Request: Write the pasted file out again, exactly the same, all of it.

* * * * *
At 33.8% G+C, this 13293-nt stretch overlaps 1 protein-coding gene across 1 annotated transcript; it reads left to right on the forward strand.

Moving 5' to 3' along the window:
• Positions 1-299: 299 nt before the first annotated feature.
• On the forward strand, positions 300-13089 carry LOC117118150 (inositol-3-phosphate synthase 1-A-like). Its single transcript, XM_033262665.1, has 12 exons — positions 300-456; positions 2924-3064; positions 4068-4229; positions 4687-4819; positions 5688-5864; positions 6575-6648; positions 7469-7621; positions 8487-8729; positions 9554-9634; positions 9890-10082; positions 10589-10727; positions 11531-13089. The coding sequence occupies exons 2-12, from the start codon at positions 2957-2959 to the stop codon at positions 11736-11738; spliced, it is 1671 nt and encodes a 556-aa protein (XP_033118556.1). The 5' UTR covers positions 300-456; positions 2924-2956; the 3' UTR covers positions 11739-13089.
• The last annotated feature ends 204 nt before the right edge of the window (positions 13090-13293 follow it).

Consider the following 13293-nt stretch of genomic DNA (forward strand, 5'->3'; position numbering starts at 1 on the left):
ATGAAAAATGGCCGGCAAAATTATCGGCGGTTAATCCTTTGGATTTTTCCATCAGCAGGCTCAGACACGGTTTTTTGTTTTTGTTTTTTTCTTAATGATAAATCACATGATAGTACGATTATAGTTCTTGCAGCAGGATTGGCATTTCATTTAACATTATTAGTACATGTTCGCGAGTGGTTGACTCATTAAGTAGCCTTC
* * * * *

At 33.8% G+C, this 13293-nt stretch overlaps 1 protein-coding gene across 1 annotated transcript; it reads left to right on the forward strand.

Moving 5' to 3' along the window:
• Positions 1-299: 299 nt before the first annotated feature.
• On the forward strand, positions 300-13089 carry LOC117118150 (inositol-3-phosphate synthase 1-A-like). Its single transcript, XM_033262665.1, has 12 exons — positions 300-456; positions 2924-3064; positions 4068-4229; positions 4687-4819; positions 5688-5864; positions 6575-6648; positions 7469-7621; positions 8487-8729; positions 9554-9634; positions 9890-10082; positions 10589-10727; positions 11531-13089. The coding sequence occupies exons 2-12, from the start codon at positions 2957-2959 to the stop codon at positions 11736-11738; spliced, it is 1671 nt and encodes a 556-aa protein (XP_033118556.1). The 5' UTR covers positions 300-456; positions 2924-2956; the 3' UTR covers positions 11739-13089.
• The last annotated feature ends 204 nt before the right edge of the window (positions 13090-13293 follow it).

Consider the following 13293-nt stretch of genomic DNA (forward strand, 5'->3'; position numbering starts at 1 on the left):
ATGAAAAATGGCCGGCAAAATTATCGGCGGTTAATCCTTTGGATTTTTCCATCAGCAGGCTCAGACACGGTTTTTTGTTTTTGTTTTTTTCTTAATGATAAATCACATGATAGTACGATTATAGTTCTTGCAGCAGGATTGGCATTTCATTTAACATTATTAGTACATGTTCGCGAGTGGTTGACTCATTAAGTAGCCTTC